Copyright © 1996-2003 Sarah Henderson.
Last updated 14 October 2003

short stories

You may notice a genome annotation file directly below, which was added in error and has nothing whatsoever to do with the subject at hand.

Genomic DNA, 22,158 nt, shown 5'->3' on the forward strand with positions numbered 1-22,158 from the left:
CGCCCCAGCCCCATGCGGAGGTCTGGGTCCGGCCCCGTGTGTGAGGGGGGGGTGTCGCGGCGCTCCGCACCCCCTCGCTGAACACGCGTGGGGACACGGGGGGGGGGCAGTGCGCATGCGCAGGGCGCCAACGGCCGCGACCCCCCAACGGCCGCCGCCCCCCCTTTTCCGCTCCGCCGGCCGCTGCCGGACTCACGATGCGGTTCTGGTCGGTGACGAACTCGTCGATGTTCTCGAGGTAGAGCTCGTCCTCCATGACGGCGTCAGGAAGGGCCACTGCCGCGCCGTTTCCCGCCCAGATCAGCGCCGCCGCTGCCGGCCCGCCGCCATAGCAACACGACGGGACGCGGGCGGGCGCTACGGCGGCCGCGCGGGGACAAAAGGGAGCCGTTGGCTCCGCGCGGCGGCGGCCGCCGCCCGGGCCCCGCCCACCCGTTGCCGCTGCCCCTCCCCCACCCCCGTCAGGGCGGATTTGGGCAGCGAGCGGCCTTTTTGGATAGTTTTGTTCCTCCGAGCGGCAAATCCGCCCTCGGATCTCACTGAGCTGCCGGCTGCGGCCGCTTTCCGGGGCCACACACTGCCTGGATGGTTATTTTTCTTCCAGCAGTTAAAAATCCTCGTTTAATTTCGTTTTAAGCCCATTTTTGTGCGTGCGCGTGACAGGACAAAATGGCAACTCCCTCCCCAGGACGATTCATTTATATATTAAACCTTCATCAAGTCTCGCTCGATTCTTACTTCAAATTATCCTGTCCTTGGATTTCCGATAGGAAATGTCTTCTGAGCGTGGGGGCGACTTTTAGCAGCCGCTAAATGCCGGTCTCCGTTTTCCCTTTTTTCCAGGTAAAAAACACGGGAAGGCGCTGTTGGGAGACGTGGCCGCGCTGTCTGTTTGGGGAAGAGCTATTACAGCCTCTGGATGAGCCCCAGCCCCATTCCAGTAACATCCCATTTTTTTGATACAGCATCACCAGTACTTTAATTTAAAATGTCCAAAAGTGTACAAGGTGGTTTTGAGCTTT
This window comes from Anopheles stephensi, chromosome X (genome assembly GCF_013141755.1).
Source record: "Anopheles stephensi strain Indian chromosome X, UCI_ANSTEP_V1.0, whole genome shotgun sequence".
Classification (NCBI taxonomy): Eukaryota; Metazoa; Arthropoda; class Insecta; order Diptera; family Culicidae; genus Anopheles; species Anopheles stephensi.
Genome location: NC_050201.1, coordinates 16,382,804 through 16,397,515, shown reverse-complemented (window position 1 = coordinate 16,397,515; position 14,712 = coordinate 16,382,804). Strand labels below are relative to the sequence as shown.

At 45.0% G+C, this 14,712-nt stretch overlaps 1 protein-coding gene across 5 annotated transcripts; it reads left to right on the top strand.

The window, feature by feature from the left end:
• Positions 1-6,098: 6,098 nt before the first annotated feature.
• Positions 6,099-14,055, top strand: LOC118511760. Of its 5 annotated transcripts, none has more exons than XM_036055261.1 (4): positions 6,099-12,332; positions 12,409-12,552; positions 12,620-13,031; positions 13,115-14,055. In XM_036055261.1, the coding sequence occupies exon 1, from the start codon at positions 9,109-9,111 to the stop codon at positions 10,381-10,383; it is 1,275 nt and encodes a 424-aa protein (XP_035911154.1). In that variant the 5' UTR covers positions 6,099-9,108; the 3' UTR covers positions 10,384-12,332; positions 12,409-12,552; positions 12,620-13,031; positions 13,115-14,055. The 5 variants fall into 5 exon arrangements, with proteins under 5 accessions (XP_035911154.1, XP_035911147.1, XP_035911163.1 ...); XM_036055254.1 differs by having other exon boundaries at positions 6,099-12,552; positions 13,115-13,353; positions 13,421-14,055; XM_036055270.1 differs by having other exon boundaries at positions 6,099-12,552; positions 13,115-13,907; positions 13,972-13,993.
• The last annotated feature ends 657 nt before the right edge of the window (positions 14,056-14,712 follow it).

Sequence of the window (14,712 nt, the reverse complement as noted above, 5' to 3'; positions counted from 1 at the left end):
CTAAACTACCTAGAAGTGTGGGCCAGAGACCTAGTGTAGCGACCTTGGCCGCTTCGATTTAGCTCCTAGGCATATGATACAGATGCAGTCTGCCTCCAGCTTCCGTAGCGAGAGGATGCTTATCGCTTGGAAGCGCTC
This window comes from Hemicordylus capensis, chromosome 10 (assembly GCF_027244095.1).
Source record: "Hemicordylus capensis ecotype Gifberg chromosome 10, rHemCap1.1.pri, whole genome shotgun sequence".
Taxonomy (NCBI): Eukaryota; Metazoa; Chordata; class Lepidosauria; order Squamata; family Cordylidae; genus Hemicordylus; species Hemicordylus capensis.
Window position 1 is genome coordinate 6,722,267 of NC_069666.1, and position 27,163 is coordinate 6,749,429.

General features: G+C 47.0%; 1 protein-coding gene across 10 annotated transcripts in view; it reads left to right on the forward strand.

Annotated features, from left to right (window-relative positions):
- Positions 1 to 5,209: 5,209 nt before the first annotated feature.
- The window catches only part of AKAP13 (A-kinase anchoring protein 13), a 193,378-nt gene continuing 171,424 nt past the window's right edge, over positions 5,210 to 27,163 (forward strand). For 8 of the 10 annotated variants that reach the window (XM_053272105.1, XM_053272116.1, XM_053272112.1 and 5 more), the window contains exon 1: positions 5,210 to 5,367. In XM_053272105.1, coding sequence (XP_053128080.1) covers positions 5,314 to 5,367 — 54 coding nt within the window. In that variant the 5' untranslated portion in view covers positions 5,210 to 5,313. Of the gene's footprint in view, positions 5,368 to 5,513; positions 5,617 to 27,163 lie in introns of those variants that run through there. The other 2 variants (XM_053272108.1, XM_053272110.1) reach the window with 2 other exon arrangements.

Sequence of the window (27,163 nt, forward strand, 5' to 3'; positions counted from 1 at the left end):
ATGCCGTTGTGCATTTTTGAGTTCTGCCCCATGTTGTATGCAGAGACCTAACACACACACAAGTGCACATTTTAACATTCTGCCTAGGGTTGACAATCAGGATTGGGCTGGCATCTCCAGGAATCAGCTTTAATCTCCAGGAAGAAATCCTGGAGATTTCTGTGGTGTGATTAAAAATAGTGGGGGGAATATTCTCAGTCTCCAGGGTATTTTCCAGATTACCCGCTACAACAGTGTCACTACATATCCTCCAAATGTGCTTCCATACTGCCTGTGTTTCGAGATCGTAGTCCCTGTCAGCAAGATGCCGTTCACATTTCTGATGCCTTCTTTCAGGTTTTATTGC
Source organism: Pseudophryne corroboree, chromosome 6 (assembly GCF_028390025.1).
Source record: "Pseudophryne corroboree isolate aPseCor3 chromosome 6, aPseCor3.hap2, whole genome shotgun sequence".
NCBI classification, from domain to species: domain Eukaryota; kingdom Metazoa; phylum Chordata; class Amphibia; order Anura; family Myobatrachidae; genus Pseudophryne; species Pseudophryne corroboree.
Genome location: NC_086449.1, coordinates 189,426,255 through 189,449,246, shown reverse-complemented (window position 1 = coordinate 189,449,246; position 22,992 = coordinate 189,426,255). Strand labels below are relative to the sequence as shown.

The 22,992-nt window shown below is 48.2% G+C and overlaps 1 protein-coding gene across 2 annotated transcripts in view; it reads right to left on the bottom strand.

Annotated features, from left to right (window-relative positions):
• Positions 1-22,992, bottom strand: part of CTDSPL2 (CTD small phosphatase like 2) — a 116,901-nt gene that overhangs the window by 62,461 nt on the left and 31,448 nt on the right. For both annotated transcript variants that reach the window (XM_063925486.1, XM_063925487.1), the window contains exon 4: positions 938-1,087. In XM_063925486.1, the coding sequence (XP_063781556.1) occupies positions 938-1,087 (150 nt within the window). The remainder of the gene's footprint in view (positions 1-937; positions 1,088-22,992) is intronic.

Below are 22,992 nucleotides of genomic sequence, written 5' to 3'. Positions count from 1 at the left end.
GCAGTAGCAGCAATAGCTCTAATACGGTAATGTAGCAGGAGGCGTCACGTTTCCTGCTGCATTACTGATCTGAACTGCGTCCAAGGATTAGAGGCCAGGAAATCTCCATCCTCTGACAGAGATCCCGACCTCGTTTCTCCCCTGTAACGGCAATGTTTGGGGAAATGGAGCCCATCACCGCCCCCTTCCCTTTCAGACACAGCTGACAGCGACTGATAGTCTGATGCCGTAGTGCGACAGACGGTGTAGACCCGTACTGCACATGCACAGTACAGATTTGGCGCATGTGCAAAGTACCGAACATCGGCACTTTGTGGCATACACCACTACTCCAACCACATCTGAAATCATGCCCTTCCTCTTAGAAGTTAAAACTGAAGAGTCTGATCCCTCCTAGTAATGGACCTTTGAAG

I step out of my house, treading gently on the stepping stones sunk into the soft ground. They guide me down through the trees, surrounded by birdsongs, to the concrete landing pad. In a straight line through the clearing is a region where there is grass but no tall trees. In school we are told that this used to have black stuff, called road, on the ground, but now it's just a clearway for the airbus. Our school is very proud of it's airbus. It's so fast that it can pick up all the people from my school in just fifteen minutes, and there's twenty-six people at my school. It's solar powered, like all the others, but it's heaps more comfortable. I'm the newest person at my school. I've only been there for three weeks. The teacher hasn't seen me do my maths yet, but I'm good at it! My Dad's been teaching me at home. I can read, too. I can read all of the signs in town, and some of the big writing on the News-screen at home. The airbus is here. I didn't even notice because it's so quiet. It floats so high above the ground that I have to climb four steps to get into it. The steps slide down to me, then slide back up again after I climb into the airbus. I sit down in one of the big padded seats in the front of the bus. There are huge plastic windows to see out of. I watch as we approach my friend Juliet. She climbs in and sits down behind me. She told me once that ages ago, people used to have little airbuses, which could only hold one or two people. I don't really believe that, though. If there was only one person in an airbus, that person would get awfully lonely. We are getting very close to the town now. There are lots of people walking around and lots of other airbuses above us. There are so many people all over the place, it would be easy to get lost. I got lost once, when I was little. I was running all over the place looking for my Dad, but I couldn't find him. Luckily I saw one of my Dad's friends, and she helped me to find Dad. He was looking for me, as well. I don't get lost any more, though. I'm a big boy now. Were almost at school, now. We just have to get into the elevator stream. Our school is in a huge building outside town, which has heaps of other schools in it. All of the schools airbuses get there at the same time, but they can't all unload at once because there are only four docking doors. We have to wait in the queue, then go whooosh up the side of the building to the docking door. That's the fun part because it feels as though your stomach is falling out of you. School is fun, but the teacher still hasn't asked to see my maths or reading. I heard the teachers arguing today. One said that they have to pretend to teach us, but the other reckoned that once the helmet went on it wouldn't matter anyway. I don't know what they were talking about, but I think it has something to do with the robot hat we sometimes have to wear. It has all funny coloured wires sticking out of it and going into the wall. Sometimes people go funny when they wear it, and they don't know who I am afterwards. The airbus ride home was a quick one, and I couldn't wait to tell Dad all about my day. We sat around talking while the Tidy-mice cleaned up our dinner, until it was time for me to go to bed. I walked through the Auto-shower and got into bed. Dad tucked me in and gave me a hug. As he left the room, I heard him whisper, "You're so lucky to be a kid in the twenties."

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